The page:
Phase lag index (PLI) was investigated in two studies. A comparison of PD-D patients with nondemented PD patients showed weaker PLI in frontotemporal (0.5–4 Hz) and parietotemporooccipital (8–13 Hz) couplings in demented patients [51]. In this study, general region-to-region connectivity was stronger in theta band and weaker in delta, alpha, and beta bands in PD-D. A longitudinal observation of initially nondemented PD patients showed correlation of worsening of CAMCOG performance with a decrease of PLI in frontal and temporal regions in frequency range 8–10 Hz [53]. Finally, a graph theory analysis of longitudinal connectivity changes of nondemented PD patients was performed in one study [33]. Worsening of cognitive performance over time correlated with increase in eccentricity in the frequency range 8–10 Hz and decrease of clustering coefficient and path length in the frequency range 4–8 Hz.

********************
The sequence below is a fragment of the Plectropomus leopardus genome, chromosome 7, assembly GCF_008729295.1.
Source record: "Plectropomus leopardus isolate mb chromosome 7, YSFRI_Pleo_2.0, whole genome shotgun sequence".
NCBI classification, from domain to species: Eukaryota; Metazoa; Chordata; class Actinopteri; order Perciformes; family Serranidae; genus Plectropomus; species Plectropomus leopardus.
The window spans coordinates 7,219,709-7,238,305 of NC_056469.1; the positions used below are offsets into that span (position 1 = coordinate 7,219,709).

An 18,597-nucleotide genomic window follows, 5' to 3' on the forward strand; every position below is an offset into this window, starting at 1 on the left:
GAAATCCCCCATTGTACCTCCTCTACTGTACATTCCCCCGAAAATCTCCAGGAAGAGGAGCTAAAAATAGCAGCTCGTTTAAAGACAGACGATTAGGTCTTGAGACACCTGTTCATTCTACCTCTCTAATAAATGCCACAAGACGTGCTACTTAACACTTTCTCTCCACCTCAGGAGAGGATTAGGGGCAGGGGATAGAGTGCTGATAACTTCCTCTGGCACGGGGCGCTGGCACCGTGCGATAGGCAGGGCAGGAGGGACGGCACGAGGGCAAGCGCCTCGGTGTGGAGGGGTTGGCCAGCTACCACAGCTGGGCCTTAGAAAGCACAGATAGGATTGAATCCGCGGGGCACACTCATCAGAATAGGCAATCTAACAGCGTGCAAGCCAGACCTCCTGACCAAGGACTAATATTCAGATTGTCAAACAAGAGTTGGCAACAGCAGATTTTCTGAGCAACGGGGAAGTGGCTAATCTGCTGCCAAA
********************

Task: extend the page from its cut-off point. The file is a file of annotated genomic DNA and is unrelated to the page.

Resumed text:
6. Conclusions

The results of this review support the idea that spectral and connectivity markers have a significant impact in discriminating PD patients with different levels of cognitive decline, regardless of the variety of approaches to calculate these markers. To summarize, a slowing of EEG frequencies correlates with a decline of cognition. Accordingly, an increase of spectral powers in the “slow” frequency bands <8 Hz (delta and theta) and a decrease in the “fast” frequency bands >8 Hz (alpha, beta, and, less significantly, gamma) are spectral markers of PD-related cognitive decline. Topographically, occipital, parietal, and temporal regions show the higher significance.